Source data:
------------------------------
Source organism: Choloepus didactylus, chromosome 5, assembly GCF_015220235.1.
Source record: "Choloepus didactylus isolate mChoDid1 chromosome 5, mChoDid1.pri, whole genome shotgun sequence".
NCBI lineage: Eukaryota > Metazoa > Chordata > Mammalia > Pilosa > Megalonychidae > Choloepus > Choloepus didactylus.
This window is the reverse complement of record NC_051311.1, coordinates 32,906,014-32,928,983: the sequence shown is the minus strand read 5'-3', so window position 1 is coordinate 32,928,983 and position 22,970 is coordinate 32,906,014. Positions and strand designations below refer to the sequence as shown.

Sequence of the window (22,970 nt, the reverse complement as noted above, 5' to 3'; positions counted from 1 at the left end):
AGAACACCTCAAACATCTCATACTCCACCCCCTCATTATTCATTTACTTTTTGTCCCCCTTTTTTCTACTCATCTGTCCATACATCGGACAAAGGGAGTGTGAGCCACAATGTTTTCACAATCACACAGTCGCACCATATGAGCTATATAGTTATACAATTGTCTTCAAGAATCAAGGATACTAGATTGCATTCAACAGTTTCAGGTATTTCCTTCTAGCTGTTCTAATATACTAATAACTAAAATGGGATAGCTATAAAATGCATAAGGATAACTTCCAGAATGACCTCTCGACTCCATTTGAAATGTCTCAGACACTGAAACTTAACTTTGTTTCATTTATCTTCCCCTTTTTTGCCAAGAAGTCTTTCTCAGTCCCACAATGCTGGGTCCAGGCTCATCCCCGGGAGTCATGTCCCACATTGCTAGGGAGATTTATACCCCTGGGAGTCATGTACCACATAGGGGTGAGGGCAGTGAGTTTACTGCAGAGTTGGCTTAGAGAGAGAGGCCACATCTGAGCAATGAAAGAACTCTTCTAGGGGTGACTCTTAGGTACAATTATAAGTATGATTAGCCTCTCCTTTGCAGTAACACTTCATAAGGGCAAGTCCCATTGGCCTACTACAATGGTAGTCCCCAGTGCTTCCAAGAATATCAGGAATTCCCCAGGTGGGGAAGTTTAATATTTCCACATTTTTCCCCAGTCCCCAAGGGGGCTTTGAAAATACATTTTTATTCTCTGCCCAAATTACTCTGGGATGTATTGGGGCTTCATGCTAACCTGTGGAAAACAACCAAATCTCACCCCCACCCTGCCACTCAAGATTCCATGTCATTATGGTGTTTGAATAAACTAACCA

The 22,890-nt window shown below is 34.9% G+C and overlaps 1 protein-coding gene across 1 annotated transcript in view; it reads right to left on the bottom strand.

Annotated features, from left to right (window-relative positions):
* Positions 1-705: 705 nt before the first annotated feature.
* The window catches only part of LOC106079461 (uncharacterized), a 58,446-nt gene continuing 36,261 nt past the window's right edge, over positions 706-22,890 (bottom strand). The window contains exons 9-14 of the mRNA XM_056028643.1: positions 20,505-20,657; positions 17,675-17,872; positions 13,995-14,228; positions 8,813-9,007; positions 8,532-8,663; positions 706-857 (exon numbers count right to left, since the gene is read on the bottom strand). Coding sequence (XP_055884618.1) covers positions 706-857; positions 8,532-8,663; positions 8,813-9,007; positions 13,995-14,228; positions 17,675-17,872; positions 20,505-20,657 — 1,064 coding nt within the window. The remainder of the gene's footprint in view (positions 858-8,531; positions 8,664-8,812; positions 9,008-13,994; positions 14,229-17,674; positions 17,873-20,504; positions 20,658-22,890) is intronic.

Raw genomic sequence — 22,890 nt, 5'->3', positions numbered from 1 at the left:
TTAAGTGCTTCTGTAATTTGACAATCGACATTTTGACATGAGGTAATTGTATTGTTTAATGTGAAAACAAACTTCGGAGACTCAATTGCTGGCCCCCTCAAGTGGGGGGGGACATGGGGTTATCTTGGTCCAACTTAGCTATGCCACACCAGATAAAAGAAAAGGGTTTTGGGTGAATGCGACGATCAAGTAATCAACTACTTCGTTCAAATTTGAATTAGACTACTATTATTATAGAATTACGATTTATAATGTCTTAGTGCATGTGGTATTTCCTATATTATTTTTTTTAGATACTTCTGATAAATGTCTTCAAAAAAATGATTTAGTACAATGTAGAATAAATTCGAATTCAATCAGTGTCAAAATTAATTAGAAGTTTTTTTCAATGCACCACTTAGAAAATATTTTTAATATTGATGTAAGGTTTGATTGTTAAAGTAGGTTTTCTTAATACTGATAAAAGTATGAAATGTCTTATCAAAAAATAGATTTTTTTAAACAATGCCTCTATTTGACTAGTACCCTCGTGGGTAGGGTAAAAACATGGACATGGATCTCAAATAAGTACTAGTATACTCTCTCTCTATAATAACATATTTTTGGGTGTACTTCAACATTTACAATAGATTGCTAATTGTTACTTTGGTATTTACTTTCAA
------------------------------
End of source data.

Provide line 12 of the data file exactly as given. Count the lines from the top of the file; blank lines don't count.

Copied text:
TTAAGTGCTTCTGTAATTTGACAATCGACATTTTGACATGAGGTAATTGTATTGTTTAATGTGAAAACAAACTTCGGAGACTCAATTGCTGGCCCCCTCAAGTGGGGGGGGACATGGGGTTATCTTGGTCCAACTTAGCTATGCCACACCAGATAAAAGAAAAGGGTTTTGGGTGAATGCGACGATCAAGTAATCAACTACTTCGTTCAAATTTGAATTAGACTACTATTATTATAGAATTACGATTTATAATGTCTTAGTGCATGTGGTATTTCCTATATTATTTTTTTTAGATACTTCTGATAAATGTCTTCAAAAAAATGATTTAGTACAATGTAGAATAAATTCGAATTCAATCAGTGTCAAAATTAATTAGAAGTTTTTTTCAATGCACCACTTAGAAAATATTTTTAATATTGATGTAAGGTTTGATTGTTAAAGTAGGTTTTCTTAATACTGATAAAAGTATGAAATGTCTTATCAAAAAATAGATTTTTTTAAACAATGCCTCTATTTGACTAGTACCCTCGTGGGTAGGGTAAAAACATGGACATGGATCTCAAATAAGTACTAGTATACTCTCTCTCTATAATAACATATTTTTGGGTGTACTTCAACATTTACAATAGATTGCTAATTGTTACTTTGGTATTTACTTTCAA